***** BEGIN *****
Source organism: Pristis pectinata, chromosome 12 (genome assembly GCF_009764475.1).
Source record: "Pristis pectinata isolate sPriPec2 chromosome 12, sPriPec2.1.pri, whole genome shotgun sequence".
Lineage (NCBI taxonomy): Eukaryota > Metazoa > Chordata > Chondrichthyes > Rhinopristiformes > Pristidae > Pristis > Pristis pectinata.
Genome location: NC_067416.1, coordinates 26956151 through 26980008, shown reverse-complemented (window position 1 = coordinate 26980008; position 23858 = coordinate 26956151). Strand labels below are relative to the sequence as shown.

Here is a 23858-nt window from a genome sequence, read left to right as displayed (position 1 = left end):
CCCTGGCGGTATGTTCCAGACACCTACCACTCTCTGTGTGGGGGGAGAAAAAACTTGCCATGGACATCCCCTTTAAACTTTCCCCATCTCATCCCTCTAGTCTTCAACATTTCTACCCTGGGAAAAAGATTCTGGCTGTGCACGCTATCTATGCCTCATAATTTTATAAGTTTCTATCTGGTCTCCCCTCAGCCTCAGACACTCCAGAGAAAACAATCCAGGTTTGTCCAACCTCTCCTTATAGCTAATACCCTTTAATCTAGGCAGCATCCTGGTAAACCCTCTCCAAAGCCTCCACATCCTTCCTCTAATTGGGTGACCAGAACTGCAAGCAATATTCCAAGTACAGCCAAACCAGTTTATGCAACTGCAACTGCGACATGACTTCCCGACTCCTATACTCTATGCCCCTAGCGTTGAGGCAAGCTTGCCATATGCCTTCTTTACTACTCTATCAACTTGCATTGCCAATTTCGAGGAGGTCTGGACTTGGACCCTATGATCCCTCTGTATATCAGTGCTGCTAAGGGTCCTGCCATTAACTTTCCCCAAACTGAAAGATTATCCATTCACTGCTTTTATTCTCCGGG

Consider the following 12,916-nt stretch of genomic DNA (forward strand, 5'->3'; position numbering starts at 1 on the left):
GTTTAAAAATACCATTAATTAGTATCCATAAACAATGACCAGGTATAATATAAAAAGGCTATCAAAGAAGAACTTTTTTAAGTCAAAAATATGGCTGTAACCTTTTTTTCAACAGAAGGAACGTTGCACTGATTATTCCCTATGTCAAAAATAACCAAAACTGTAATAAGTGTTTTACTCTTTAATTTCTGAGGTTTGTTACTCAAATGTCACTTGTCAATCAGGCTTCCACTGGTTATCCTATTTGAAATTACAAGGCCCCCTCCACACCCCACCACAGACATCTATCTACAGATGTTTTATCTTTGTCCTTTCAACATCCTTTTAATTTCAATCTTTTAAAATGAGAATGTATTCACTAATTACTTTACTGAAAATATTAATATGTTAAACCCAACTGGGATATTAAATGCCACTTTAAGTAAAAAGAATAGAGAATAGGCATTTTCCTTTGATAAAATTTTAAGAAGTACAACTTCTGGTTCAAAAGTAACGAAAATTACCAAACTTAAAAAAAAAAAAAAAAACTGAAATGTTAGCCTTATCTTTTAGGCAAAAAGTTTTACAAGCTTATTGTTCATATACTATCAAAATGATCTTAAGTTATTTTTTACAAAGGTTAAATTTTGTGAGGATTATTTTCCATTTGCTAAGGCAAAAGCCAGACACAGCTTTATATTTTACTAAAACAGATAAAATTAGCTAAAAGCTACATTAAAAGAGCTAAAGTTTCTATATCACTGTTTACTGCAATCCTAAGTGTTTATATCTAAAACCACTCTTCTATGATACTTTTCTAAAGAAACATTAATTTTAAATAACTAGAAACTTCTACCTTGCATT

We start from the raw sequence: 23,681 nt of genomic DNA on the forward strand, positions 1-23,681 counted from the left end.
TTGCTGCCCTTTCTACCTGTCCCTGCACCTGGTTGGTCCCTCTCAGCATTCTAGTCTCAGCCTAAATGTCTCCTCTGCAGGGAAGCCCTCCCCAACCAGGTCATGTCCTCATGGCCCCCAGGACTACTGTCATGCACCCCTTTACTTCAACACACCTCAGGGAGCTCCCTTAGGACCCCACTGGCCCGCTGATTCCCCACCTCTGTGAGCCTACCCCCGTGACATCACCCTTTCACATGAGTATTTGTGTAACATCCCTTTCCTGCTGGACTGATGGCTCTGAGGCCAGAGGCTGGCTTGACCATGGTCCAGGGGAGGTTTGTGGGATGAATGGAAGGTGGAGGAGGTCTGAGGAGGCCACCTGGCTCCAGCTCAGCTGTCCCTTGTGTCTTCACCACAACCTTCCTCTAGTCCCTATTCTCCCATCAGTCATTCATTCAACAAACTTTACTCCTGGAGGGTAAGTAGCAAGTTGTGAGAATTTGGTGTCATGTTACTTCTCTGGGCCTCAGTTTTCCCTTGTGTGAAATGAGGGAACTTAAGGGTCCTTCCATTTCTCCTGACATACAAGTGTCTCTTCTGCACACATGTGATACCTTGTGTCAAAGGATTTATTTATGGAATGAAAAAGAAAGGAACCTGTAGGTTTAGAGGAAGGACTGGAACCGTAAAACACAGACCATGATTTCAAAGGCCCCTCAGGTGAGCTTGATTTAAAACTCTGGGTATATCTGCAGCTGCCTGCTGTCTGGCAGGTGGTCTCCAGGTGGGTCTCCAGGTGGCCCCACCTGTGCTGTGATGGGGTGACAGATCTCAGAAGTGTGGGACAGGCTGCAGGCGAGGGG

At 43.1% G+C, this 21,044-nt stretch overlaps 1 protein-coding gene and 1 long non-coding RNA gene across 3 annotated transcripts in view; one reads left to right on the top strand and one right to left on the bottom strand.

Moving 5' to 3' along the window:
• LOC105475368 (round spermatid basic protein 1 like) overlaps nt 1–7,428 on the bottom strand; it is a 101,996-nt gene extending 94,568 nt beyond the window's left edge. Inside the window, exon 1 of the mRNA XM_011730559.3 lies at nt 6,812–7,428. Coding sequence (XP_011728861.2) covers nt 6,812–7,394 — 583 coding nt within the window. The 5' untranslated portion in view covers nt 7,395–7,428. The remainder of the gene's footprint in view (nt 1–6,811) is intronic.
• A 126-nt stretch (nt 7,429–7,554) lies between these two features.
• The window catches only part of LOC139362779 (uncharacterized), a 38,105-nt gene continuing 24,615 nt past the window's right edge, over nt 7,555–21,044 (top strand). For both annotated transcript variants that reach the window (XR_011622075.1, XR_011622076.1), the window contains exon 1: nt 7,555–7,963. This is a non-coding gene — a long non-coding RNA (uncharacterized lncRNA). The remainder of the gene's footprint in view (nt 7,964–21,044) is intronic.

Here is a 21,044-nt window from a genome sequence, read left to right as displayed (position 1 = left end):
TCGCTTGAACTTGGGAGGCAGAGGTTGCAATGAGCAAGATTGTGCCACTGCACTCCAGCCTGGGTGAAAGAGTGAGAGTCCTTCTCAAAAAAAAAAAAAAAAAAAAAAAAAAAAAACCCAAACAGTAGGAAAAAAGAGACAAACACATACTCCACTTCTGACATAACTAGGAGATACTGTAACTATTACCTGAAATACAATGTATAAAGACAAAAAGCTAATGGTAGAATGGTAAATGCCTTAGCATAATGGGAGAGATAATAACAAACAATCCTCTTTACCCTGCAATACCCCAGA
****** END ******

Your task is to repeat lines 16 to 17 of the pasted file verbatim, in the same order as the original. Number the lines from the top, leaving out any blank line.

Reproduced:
Here is a 21,044-nt window from a genome sequence, read left to right as displayed (position 1 = left end):
TCGCTTGAACTTGGGAGGCAGAGGTTGCAATGAGCAAGATTGTGCCACTGCACTCCAGCCTGGGTGAAAGAGTGAGAGTCCTTCTCAAAAAAAAAAAAAAAAAAAAAAAAAAAAAACCCAAACAGTAGGAAAAAAGAGACAAACACATACTCCACTTCTGACATAACTAGGAGATACTGTAACTATTACCTGAAATACAATGTATAAAGACAAAAAGCTAATGGTAGAATGGTAAATGCCTTAGCATAATGGGAGAGATAATAACAAACAATCCTCTTTACCCTGCAATACCCCAGA